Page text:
Your Net Promoter Score (NPS) not only shows how customers feel about your business, but it’s also an indication of how your business might do in the future. The creators of NPS, Fred Reichheld, Bain & Company, Inc., and Satmetrix Systems, Inc., found that the score correlates with future customer spending, income growth, and customer retention. How you measure NPS is an important part of how you use this metric for meaningful data and solutions. In this blog post, we’ll explore how to measure NPS accurately, and how to derive meaningful conclusions from it.

How to Measure NPS Accurately

What is NPS?

NPS is a measurement of customer happiness, and it is based on a single question; “How likely is it that you would recommend our company to a friend or colleague?” A customer can then select a response between zero and ten. The total NPS is derived by subtracting the percent of “detractors”—those who responded with a number between zero and six—from the percent of “promoters”—those who responded with a nine or a ten. Since these numbers are calculated as percents, the total NPS score can be anywhere between 100 and -100, regardless of the number of customers surveyed.

The simplicity of this measurement is part of what has made it so successful. NPS is used by SMBs and Fortune 500 companies alike to assess performance and improve the customer experience.

How to Collect NPS Accurately

An accurate NPS and actionable insights start with the right collection method. It is important to collect as many responses as possible, but without using methods that would skew results.

NPS responses are most commonly collected via automated emails. This allows business owners to reach a large group of customers in a short amount of time. This method also makes it easy to process responses and quickly calculate your NPS. However, this is not the only way to measure NPS. You can also use comment cards, pop-up surveys on your website, postcards, an in-store kiosk, text messages, or social media.

No matter what method you choose, it is important to know how to measure NPS without skewing results. Consider the following as you craft your NPS survey:

  • Not enough people: The more people you poll, the more accurate your survey will be. A larger pool of respondents will help to reduce the significance of errors, such as a customer hitting the wrong button, and outliers, such as a customer who had an abnormal experience.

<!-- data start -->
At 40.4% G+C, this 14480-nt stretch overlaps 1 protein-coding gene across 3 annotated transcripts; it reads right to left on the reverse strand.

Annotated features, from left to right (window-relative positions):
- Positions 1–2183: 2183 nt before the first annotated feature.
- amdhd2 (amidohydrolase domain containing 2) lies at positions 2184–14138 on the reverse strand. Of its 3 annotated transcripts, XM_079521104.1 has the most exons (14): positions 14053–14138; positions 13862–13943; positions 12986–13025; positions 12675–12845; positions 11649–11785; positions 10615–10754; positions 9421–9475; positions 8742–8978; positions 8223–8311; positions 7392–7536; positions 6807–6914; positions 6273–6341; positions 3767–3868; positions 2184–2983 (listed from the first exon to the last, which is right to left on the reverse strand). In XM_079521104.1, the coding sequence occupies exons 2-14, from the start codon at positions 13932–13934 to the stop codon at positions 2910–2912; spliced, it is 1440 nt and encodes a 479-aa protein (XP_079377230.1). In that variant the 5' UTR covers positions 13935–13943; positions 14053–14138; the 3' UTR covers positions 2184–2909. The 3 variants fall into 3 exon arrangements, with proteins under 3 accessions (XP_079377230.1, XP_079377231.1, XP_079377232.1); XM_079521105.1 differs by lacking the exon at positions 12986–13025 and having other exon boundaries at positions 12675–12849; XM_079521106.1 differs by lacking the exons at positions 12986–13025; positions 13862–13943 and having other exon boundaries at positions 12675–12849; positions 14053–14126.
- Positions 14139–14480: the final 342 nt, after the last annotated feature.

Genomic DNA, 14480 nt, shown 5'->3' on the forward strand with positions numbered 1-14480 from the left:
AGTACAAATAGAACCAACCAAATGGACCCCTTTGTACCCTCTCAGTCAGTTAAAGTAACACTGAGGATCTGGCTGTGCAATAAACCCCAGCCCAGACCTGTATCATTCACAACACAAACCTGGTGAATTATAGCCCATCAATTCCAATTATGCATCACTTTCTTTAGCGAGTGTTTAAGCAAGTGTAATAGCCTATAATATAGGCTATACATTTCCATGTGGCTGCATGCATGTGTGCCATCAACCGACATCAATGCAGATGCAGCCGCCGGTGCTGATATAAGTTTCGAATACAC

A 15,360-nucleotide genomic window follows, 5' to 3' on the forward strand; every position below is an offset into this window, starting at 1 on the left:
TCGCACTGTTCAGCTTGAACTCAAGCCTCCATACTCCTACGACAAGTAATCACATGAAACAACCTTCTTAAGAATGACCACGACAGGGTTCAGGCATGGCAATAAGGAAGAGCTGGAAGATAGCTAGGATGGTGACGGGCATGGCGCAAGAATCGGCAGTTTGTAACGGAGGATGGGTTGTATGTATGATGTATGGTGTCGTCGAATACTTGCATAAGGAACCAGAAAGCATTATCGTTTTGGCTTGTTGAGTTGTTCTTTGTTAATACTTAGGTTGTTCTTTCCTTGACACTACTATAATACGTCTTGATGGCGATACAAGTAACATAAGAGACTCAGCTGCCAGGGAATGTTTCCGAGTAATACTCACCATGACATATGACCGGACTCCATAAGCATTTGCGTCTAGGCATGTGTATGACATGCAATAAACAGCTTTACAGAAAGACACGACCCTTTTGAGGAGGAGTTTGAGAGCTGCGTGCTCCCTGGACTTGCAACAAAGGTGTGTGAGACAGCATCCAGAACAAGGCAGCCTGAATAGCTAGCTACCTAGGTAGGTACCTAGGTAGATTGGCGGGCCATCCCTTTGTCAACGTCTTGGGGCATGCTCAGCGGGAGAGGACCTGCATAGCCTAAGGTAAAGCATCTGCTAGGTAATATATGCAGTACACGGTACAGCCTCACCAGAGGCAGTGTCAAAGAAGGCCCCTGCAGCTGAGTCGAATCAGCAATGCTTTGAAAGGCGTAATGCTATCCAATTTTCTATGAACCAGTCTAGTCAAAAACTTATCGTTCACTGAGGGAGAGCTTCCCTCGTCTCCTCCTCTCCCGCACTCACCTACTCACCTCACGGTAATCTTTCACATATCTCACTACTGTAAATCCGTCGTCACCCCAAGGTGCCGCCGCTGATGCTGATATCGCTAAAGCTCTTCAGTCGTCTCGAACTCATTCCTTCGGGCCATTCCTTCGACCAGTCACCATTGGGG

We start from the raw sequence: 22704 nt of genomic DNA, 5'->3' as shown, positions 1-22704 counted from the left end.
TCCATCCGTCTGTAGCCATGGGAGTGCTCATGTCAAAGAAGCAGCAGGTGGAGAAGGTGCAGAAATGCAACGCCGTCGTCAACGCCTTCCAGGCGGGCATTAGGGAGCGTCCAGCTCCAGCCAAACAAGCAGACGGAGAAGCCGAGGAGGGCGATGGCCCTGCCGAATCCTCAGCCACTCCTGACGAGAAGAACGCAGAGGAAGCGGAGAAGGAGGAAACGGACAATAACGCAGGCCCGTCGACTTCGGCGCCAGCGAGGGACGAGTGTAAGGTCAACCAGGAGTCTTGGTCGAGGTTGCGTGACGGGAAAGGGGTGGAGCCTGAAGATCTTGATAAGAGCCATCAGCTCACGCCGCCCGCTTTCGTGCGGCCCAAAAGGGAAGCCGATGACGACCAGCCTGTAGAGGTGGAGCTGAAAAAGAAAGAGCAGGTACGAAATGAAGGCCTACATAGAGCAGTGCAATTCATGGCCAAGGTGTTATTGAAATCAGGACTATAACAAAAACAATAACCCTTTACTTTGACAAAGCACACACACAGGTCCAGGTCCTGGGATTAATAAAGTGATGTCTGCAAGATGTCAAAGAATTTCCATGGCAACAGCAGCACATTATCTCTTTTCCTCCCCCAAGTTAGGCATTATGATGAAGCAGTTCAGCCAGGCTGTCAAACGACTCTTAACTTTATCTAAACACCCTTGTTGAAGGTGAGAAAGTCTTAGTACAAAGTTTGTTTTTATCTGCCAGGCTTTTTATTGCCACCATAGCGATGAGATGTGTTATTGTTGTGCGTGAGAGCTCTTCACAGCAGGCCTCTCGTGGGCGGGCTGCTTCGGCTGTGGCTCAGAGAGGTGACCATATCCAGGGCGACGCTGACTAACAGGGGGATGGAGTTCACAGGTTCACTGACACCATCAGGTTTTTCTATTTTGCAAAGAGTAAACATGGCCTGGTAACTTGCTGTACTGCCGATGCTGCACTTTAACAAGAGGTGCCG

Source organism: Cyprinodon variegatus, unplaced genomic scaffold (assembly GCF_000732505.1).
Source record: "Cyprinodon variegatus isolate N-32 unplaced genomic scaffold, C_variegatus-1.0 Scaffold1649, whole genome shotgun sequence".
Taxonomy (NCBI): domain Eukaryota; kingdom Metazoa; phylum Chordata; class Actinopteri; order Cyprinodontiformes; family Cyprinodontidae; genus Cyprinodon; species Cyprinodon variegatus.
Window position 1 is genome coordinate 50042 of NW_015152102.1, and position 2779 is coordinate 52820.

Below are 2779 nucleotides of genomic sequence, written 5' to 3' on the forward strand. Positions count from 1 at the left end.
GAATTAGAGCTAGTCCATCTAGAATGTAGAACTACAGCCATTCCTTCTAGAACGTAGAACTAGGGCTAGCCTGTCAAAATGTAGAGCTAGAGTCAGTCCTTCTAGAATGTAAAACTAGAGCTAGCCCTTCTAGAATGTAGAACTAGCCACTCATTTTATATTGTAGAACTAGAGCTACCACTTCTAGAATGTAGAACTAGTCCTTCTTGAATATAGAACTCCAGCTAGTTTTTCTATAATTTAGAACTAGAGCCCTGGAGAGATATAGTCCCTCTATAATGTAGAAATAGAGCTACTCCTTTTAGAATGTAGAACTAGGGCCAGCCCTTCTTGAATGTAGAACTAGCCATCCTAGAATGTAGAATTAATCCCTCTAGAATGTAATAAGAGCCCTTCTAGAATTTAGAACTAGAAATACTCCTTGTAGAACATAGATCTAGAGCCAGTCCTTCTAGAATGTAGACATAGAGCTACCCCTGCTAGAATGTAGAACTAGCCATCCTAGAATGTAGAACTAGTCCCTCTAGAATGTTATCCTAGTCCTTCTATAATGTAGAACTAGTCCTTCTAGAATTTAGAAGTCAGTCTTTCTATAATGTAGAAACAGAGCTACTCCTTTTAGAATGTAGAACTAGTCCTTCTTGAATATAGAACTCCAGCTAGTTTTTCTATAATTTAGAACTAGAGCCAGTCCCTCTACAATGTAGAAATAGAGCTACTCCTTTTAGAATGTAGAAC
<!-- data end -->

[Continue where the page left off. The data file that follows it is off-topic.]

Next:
• Offering rewards: Promising a reward for an answer will increase the likelihood that the customer will respond positively. This is due to the reciprocity effect—the natural desire to return a favor—and positive recall—the reward is most prominent in the customer’s memory, not the overall customer experience. Rewards will make your NPS score artificially high.
  • Whom you survey: How you measure NPS will affect who responds. Do you want to poll all customers, loyal customers, new customers, or a different group? Those who have signed up to receive your newsletter, for example, will be more likely to respond positively, since they have willingly elected to receive additional information from you.
  • Scale of ten or five: The original NPS survey and the correlations derived from it are based on responses from zero to ten. To simplify the survey and increase the number of responses, some businesses use a scale of zero to five instead. Since this alters the original conditions, it may not be as accurate.
  • Changing the question: Just as some businesses might change the scale, others might change the wording of the question. For example, some might use, “how happy are you with your service?” The original NPS question was carefully chosen by researchers, and altering the wording even slightly may affect its accuracy.